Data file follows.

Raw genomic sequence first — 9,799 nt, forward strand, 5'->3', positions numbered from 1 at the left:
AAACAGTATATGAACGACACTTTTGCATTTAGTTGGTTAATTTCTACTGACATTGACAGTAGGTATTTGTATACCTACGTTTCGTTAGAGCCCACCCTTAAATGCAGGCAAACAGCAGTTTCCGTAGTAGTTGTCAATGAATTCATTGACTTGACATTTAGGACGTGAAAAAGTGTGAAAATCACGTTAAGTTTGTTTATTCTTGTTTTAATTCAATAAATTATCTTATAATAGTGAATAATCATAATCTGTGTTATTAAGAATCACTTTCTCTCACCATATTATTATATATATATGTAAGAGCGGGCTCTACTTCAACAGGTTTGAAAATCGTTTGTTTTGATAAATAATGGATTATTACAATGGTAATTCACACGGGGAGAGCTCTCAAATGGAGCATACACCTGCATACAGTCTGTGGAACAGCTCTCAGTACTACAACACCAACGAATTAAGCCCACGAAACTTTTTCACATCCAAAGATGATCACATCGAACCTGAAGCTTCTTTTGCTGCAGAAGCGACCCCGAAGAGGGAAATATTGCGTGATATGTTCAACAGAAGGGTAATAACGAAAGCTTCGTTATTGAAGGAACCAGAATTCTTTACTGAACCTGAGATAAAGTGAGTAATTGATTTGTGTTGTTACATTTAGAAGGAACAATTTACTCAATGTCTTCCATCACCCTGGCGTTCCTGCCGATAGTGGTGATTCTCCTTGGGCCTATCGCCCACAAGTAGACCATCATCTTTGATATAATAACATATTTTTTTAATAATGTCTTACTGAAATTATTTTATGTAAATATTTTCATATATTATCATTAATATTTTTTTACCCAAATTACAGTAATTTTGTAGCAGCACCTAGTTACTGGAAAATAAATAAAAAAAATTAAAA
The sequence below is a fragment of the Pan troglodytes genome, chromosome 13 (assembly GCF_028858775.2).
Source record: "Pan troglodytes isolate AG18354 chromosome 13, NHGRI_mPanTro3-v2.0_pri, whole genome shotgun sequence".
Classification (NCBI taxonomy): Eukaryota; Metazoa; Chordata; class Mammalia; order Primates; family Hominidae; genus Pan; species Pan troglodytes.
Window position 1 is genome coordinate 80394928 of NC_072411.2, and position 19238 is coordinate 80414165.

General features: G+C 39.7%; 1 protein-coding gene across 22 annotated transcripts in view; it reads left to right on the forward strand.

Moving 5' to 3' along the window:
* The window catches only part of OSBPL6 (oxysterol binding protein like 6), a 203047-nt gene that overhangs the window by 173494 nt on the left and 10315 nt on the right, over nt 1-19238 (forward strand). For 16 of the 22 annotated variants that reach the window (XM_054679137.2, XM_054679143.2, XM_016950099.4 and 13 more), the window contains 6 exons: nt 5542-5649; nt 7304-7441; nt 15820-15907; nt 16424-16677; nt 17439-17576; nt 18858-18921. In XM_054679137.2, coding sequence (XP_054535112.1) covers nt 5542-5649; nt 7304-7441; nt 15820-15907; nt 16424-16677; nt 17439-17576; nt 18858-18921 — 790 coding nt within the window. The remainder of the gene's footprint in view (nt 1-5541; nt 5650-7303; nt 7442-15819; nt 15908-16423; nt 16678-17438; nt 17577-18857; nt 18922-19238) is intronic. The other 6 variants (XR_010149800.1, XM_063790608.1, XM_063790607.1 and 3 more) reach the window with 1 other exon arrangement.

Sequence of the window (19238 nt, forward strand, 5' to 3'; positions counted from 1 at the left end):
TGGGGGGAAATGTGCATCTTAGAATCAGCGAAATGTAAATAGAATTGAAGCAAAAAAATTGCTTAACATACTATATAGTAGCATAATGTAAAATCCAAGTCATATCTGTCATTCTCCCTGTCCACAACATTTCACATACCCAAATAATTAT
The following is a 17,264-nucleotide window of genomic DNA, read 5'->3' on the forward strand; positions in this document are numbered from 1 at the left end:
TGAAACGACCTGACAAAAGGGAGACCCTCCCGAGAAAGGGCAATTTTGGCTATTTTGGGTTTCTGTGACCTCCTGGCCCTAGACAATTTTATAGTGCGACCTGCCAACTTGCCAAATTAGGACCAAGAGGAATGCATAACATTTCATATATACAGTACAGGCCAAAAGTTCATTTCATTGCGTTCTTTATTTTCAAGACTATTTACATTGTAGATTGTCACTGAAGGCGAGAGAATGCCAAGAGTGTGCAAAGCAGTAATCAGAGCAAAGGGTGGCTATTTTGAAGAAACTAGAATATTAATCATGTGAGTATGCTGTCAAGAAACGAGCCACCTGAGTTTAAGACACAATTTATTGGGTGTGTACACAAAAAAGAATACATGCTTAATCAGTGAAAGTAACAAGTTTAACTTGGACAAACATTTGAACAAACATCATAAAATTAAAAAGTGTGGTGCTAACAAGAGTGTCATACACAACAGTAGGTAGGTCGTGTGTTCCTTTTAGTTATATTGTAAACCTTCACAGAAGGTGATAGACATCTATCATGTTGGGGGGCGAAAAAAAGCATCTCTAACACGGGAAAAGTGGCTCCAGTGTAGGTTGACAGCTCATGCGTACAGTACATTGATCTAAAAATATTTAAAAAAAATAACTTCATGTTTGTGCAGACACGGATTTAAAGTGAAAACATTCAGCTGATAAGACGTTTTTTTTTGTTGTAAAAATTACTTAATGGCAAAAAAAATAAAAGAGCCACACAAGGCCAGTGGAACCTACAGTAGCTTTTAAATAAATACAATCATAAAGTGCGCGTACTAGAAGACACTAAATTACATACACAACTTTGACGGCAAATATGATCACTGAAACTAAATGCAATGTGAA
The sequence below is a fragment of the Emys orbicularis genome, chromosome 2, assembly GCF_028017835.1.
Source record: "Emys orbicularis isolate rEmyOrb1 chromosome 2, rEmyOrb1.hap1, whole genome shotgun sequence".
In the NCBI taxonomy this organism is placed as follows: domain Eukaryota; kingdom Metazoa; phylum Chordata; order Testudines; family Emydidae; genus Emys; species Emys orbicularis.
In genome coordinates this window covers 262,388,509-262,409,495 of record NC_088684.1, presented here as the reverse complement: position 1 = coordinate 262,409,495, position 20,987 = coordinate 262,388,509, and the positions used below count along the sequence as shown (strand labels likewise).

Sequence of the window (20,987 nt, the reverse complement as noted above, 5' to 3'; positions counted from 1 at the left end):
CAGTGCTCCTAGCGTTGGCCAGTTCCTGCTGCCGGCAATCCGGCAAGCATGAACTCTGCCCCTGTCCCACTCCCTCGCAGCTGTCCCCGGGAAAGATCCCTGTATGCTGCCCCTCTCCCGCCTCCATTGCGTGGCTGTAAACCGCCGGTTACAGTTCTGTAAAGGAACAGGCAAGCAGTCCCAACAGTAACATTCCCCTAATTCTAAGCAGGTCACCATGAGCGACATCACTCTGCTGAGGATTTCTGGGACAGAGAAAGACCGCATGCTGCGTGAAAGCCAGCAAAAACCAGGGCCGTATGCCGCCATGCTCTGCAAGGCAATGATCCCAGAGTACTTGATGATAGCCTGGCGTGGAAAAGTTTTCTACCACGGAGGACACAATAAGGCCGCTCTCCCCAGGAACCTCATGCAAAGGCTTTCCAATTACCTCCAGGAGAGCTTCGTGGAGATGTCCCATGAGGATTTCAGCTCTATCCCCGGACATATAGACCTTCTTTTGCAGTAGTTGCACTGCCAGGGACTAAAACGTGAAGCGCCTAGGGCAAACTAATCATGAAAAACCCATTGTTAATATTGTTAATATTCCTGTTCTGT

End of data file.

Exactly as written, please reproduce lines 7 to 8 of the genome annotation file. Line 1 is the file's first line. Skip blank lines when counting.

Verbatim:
General features: G+C 39.7%; 1 protein-coding gene across 22 annotated transcripts in view; it reads left to right on the forward strand.

Moving 5' to 3' along the window: